We did it. We EFFING DID IT.
Looking up at a huge deficit at halftime, and another one with under 10 to go, the Syracuse Orange could've folded. Instead, the defense stepped up, the Orange pressed like they've never pressed before and Syracuse somehow found themselves on the right side of a 68-62 victory over the Virginia Cavaliers.
The Syracuse Orange -- THIS Syracuse Orange team are headed to the Final Four.
There's going to be plenty of waxing poetic during the week around how this occurred and how special this is for Jim Boeheim, these players and this program. For this post, at least, we're focusing in the ebbs and flows that caused this improbable victory.
Some may have mistaken the start of the contest for Friday night's win over Gonzaga. Following a stretch that showed off Syracuse's zone at its best, the Hoos rode London Perrantes and his hot hand from three to a double-digit lead. SU was having trouble putting the ball in the basket, or holding onto it in general. This was the moment in the Zags game where SU clamped down, started hitting shots and cut a once-large lead to one.
It didn't happen in the first half. In fact, the Hoos extended the lead, taking a 35-21 advantage into the locker room. Things looked pretty dire at the half. Syracuse had no answer for what Virginia was doing at either end -- playing inside/outside on offense and keeping SU completely outside the paint on defense.
And it continued into the first 10-12 minutes of the second half too. Virginia was hitting shots, Syracuse was starting to look rattled and fell behind by as much as 15. Down 54-39, Jim Boeheim ordered up the press that worked so flawlessly in comebacks against Gonzaga, Virginia Tech and others all season.
Starting slow, the team began to work the ball into the paint. The lead cut down to 11 within a minute, and seven within two. Beyond just pressing, Syracuse was forcing a methodical and slow Virginia team into a transition offense that led to turnovers and quick baskets. The Hoos were out of their element. Malachi Richardson then took control.
Maybe you expected Gbinije? You couldn't be blamed there, honestly. It seemed destined, especially after Richardson started this game so poorly himself. But the frosh would score 14 of his game-high 23 points in the final nine minutes, including two HUGE threes that served as much in terms of momentum as they did on the scoreboard. By the 5:51 mark, Syracuse had roared all the way back to take the lead -- which they hadn't held since seven minutes into the first half. They never gave it up again.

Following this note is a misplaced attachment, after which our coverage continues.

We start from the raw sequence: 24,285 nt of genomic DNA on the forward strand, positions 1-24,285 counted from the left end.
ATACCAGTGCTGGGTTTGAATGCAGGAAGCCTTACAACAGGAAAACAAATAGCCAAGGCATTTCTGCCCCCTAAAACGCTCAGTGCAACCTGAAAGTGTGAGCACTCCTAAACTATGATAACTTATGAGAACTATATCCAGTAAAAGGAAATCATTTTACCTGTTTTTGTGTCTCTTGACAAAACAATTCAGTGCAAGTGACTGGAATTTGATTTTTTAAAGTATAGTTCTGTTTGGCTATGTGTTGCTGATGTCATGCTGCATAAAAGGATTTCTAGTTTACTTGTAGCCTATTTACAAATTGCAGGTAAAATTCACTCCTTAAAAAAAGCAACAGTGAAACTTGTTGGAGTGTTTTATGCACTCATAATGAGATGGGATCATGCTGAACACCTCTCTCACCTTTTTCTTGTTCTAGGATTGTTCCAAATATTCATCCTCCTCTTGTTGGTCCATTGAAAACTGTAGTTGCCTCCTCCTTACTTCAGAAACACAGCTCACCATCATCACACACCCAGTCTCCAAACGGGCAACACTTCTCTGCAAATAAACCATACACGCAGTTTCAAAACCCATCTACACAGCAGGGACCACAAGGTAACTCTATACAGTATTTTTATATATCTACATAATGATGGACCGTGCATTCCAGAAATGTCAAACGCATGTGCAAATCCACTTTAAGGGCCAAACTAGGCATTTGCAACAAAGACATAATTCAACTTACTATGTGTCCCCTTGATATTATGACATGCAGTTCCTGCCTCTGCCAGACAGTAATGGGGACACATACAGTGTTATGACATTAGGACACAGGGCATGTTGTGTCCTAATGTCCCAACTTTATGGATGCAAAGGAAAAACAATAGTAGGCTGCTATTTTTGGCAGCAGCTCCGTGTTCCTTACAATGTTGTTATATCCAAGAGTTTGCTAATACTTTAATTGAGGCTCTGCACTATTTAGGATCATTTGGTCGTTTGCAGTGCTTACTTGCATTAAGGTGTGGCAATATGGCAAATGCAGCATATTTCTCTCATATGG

The story whenever we talk about this team from now until forever will be the tenacity they displayed on the defensive end. Timely free throws (for once) played a part, as did some sudden hot shooting from Richardson and an inability to adjust by Virginia. But the defense -- and specifically, the press, is what set up the comeback and ultimately delivered the win.
Syracuse managed 11 (!!!) steals. They forced 13 turnovers overall. They held yet another opponent under 30 points in the second half, as Virginia had 27 -- and just six points total over the final eight and a half minutes. The Orange outrebounded UVa by two (which is more than a win). They collected 12 offensive boards.
They wouldn't quit. Syracuse scored 47 points in the second half. Of those, 29 came in the final nine minutes and change. They used the athletes at their disposal and pushed one of the best defensive teams in the country to their limit and then broke them. The Orange imposed their will in a way you shouldn't be able to against a No. 1-seed. We've heard that before (HI INDIANA). It doesn't make it any less entertaining to see it happen again.
The work's far from done, but this was a landmark victory for this program. Finally an underdog, Syracuse has embraced its best role yet and is now just two wins away from the most unlikely, unpredictable championships of all time. Everyday is a good day to be Orange. This one, however, manages to be better than most.
Enjoy it, everybody. Hope to see you in Houston.